The Federal Trade Commission is about to launch its long-expected antitrust probe of Google, with the Wall Street Journal reporting that the commission is set to begin serving subpoenas on the search engine giant.
At heart is the question as to whether Google is using its heft in search—it accounts for two-thirds of Internet searches in the U.S.—to direct users to other commercial services, such as on-line travel agencies, local listings, even streaming TV, into which it has begun to expand its business activities. For example, Expedia.com, TripAdvisor and Yelp have complained that Google intentionally ranks their sites below Google’s own.
Further, and this is the nub, will the FTC be able to show there is actual consumer harm in Google’s doing so?
Unfortunately, the FTC seems intent on following the playbook the Clinton Justice Department used in the Microsoft antitrust case, using the amount of harm a business model presents to competitors, as opposed to consumers, as the indictment. It was Microsoft’s bundling of Internet Explorer browser in its Windows operating system which the DoJ saw as unfair to Netscape, that motivated that case. Netscape which had been selling its browser a la carte. Essentially, the DoJ punished Microsoft for providing consumers with the same type of product for free.
There’s reason to believe that the FTC has the same inclination. Analysts such as Geoffrey Manne, founder and executive director of the International Center for Law and Economics, has been concerned with recent statements from FTC Chairman Jon Leibowitz and Commissioner J. Thomas Rosch about how the FTC will apply Section Five of the FTC Act to its Google investigation. In an op-ed at MainJustice.com (and referenced on Technology Liberation Front), Manne wrote:
“Section Five” refers to Section Five of the Federal Trade Commission Act. Exercising its antitrust authority, the FTC can directly enforce the Clayton Act but can enforce the Sherman Act only via the FTC Act, challenging as “unfair methods of competition” conduct that would otherwise violate the Sherman Act. Following Sherman Act jurisprudence, traditionally the FTC has interpreted Section Five to require demonstrable consumer harm to apply.
But more recently the commission—and especially Commissioners Rosch and Leibowitz—has been pursuing an interpretation of Section Five that would give the agency unprecedented and largely-unchecked authority. In particular, the definition of “unfair” competition wouldn’t be confined to the traditional measures—reduction in output or increase in price—but could expand to, well, just about whatever the agency deems improper.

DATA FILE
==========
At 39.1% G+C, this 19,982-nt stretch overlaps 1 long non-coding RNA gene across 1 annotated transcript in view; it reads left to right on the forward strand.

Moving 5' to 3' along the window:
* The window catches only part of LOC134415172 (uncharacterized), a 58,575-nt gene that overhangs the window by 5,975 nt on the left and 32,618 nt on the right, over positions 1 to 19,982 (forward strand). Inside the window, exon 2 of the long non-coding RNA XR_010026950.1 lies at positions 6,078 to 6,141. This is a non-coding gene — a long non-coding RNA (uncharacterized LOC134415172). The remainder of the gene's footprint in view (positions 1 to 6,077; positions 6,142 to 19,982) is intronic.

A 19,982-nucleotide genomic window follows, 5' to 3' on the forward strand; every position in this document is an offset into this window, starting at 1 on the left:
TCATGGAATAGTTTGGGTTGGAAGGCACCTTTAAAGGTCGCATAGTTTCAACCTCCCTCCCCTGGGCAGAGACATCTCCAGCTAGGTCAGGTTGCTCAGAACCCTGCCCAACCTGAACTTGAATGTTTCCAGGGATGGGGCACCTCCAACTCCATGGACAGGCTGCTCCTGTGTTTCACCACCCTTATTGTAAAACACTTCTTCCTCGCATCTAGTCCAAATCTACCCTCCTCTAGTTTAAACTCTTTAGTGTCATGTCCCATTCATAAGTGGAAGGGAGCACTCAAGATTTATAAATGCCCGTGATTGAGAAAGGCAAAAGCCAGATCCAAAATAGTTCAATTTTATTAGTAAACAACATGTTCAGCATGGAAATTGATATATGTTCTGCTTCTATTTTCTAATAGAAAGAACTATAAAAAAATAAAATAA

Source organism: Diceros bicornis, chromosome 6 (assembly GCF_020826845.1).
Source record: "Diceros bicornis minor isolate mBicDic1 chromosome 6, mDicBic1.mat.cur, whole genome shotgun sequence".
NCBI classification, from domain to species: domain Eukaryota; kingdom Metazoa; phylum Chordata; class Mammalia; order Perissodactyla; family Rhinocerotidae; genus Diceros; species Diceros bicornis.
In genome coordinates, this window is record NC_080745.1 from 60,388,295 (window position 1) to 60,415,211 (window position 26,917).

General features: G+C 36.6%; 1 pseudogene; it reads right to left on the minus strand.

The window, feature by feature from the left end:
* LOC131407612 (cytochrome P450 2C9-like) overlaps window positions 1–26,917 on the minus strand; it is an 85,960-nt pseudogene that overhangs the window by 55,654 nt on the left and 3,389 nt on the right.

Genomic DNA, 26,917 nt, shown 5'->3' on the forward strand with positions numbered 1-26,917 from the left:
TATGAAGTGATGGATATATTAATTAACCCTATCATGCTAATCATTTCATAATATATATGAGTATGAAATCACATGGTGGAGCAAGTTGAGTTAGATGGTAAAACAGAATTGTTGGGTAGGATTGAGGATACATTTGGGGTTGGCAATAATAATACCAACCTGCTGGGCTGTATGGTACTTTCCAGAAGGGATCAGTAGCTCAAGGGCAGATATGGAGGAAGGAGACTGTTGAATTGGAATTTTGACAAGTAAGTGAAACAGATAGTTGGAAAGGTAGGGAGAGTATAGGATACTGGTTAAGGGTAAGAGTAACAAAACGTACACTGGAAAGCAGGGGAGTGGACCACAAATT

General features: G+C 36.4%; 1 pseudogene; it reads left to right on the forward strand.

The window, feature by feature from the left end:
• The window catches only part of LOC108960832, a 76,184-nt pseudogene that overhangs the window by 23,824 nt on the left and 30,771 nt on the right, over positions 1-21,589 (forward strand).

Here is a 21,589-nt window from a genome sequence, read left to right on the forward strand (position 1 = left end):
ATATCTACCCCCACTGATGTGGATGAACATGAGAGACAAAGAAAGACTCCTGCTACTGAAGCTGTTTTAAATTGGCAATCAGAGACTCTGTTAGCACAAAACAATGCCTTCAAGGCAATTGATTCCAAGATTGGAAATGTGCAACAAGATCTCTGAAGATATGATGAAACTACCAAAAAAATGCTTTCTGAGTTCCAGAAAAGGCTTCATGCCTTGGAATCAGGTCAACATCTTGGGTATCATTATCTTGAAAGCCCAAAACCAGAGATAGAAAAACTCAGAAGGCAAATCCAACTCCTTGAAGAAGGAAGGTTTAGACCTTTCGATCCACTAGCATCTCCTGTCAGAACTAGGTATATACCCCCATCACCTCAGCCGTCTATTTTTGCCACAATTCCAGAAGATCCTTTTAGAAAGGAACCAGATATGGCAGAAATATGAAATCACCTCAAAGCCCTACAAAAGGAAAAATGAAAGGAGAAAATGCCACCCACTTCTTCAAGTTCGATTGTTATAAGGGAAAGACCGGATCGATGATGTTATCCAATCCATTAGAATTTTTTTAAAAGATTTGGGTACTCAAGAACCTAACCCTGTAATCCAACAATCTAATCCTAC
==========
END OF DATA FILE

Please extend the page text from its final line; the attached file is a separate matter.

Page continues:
Commissioner Rosch has claimed that Section Five could address conduct that has the effect of “reducing consumer choice”—an effect that a very few commentators support without requiring any evidence that the conduct actually reduces consumer welfare. Troublingly, “reducing consumer choice” seems to be a euphemism for “harm to competitors, not competition,” where the reduction in choice is the reduction of choice of competitors who may be put out of business by competitive behavior.
The FTC did not comment in the Journal article, so we eagerly await statements as to its rationale once the investigation formally goes forward. I am hoping the agency can articulate a strong case that Google, as the search engine leader, is measurably harming consumers. The FTC needs to show concrete evidence that Google is limiting choices, raising prices, decreasing value, and otherwise diminishing the Internet experience for most users.
If, on the other hand, the FTC’s reasoning amounts to a bunch of antitrust platitudes you find in freshman’s first semester Econ 101 paper, we’ll know the investigation is another example of the Obama administration’s uncontrollable urge to inject government management into otherwise healthy markets, if not its overall hostility toward U.S. business.
Equally telling will be the outcome FTC seeks. Is it going to recommend breakup of the company (as DoJ sought from Microsoft)? Is it going to try to bar Google from entering different lines of business, even though its entry could make those services better, cheaper, or more user-customizable? There’s every reason to expect the “cure” to be worse than the perceived disease, particularly if it results in consumers paying for Web-based applications Google currently provides for free.
It’s a shame that the U.S. government feels it must punish Google for its success. While I wouldn’t say Google is the angelic corporate netizen it likes to portray itself as, it is undeniable that it has helped organize the vast amount of information available out on the Web, combining and transforming gigabytes of decentralized data into real knowledge for millions worldwide. Even academic critics such as Siva Vaidhyanathan admire how Google has tamed the ‘Net for ordinary users (although he frets that all this skill and creativity is in the hands of a for-profit company, but that’s another discussion). Whether Google has violated any antitrust laws is highly debatable. That FTC officials have been softening the forums for an antitrust argument based on competitor, not consumer, harm, suggests a weak case.